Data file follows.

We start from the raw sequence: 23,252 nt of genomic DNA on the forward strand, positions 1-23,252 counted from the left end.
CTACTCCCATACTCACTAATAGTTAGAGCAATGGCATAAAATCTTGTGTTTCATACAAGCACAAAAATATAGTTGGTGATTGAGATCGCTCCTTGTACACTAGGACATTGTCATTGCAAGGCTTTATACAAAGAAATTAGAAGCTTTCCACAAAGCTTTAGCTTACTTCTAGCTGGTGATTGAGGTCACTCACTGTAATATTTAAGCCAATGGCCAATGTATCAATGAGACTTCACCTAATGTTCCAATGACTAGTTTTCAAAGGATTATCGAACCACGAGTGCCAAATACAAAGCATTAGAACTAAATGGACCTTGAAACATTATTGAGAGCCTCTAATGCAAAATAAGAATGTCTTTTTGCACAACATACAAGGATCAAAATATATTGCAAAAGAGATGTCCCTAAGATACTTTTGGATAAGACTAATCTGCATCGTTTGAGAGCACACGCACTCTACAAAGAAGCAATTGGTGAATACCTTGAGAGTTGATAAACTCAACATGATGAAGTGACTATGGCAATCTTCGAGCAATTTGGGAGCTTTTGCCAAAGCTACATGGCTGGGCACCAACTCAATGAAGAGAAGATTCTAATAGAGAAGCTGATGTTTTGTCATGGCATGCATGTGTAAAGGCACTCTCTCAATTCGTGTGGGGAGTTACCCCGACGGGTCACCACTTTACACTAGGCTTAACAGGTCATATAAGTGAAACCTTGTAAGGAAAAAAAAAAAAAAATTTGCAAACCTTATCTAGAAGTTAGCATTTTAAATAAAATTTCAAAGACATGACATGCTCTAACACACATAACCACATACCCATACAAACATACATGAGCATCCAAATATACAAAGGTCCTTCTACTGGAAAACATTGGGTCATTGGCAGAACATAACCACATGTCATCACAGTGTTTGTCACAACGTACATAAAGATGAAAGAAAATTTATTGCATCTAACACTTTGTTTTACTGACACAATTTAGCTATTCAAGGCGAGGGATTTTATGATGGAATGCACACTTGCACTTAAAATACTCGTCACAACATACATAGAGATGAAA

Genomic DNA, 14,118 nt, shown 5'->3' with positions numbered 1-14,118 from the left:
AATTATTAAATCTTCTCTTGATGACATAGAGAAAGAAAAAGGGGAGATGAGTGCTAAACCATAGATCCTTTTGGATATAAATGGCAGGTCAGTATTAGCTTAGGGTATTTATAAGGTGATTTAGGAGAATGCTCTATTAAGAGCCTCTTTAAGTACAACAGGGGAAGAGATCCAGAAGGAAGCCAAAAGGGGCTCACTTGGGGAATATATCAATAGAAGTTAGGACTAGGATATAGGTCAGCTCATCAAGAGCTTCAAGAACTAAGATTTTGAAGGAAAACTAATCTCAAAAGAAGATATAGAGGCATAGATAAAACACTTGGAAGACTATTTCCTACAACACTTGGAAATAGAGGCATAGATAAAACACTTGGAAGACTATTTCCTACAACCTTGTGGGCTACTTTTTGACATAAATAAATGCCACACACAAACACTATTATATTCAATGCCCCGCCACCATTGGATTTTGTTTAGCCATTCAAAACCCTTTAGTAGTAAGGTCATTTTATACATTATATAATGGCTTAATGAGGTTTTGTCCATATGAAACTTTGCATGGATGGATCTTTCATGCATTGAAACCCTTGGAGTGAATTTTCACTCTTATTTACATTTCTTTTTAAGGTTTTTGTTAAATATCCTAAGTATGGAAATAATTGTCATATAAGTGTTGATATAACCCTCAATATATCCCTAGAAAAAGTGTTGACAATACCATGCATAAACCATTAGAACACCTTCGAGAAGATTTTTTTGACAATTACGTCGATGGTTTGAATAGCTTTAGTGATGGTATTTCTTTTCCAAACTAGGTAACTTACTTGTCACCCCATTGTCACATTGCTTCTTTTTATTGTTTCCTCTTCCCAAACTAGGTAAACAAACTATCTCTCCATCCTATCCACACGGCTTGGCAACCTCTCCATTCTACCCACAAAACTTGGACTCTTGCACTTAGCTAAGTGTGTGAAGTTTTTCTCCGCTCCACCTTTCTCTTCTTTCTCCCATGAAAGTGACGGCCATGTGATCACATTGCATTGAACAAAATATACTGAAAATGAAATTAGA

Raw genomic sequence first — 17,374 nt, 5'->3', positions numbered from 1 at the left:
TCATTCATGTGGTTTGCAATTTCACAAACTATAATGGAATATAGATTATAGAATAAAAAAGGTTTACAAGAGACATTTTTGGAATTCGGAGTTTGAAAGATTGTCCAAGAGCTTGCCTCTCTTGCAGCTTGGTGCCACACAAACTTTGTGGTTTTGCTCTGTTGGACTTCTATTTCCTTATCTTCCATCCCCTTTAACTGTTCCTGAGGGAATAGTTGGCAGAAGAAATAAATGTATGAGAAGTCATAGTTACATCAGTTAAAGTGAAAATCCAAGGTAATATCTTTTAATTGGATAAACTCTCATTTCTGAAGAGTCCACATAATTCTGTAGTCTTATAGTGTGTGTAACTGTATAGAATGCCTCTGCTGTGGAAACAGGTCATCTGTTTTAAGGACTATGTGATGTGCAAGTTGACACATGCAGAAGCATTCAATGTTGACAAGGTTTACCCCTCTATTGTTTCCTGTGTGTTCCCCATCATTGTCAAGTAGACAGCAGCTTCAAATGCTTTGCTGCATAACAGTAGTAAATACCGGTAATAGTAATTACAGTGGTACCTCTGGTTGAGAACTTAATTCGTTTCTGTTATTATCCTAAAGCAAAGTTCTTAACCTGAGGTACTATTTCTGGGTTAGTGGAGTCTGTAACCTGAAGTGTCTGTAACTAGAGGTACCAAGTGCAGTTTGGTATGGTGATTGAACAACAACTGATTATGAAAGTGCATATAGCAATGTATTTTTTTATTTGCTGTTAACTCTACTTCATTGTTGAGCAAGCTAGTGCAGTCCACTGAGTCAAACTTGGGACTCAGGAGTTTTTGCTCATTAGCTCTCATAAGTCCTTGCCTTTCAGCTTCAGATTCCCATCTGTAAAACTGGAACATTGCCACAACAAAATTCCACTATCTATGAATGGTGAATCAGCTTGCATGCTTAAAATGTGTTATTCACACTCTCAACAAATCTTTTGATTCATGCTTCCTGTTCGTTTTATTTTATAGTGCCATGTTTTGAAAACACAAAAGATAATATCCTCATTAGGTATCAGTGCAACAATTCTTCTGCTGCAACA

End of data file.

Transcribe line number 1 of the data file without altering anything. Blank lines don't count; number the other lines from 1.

We start from the raw sequence: 23,252 nt of genomic DNA on the forward strand, positions 1-23,252 counted from the left end.